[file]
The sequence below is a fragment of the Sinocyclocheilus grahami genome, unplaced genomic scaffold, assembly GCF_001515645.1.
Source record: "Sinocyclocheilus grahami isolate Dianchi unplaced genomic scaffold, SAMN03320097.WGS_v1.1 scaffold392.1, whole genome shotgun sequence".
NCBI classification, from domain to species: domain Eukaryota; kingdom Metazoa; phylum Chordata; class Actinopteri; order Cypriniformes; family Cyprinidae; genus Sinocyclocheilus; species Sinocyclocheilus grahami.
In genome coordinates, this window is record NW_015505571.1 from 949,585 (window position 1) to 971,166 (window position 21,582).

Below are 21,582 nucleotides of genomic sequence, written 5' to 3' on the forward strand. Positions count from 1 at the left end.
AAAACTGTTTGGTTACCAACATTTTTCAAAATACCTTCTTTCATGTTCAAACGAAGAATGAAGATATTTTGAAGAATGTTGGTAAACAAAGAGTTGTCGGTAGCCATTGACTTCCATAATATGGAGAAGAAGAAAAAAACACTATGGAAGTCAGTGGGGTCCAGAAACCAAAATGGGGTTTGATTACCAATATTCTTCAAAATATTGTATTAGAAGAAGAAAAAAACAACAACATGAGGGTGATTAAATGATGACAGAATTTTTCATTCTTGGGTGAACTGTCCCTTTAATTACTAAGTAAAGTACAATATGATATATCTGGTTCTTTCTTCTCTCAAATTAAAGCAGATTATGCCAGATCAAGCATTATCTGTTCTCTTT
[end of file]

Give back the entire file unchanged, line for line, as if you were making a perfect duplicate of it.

The sequence below is a fragment of the Sinocyclocheilus grahami genome, unplaced genomic scaffold, assembly GCF_001515645.1.
Source record: "Sinocyclocheilus grahami isolate Dianchi unplaced genomic scaffold, SAMN03320097.WGS_v1.1 scaffold392.1, whole genome shotgun sequence".
NCBI classification, from domain to species: domain Eukaryota; kingdom Metazoa; phylum Chordata; class Actinopteri; order Cypriniformes; family Cyprinidae; genus Sinocyclocheilus; species Sinocyclocheilus grahami.
In genome coordinates, this window is record NW_015505571.1 from 949,585 (window position 1) to 971,166 (window position 21,582).

Below are 21,582 nucleotides of genomic sequence, written 5' to 3' on the forward strand. Positions count from 1 at the left end.
AAAACTGTTTGGTTACCAACATTTTTCAAAATACCTTCTTTCATGTTCAAACGAAGAATGAAGATATTTTGAAGAATGTTGGTAAACAAAGAGTTGTCGGTAGCCATTGACTTCCATAATATGGAGAAGAAGAAAAAAACACTATGGAAGTCAGTGGGGTCCAGAAACCAAAATGGGGTTTGATTACCAATATTCTTCAAAATATTGTATTAGAAGAAGAAAAAAACAACAACATGAGGGTGATTAAATGATGACAGAATTTTTCATTCTTGGGTGAACTGTCCCTTTAATTACTAAGTAAAGTACAATATGATATATCTGGTTCTTTCTTCTCTCAAATTAAAGCAGATTATGCCAGATCAAGCATTATCTGTTCTCTTT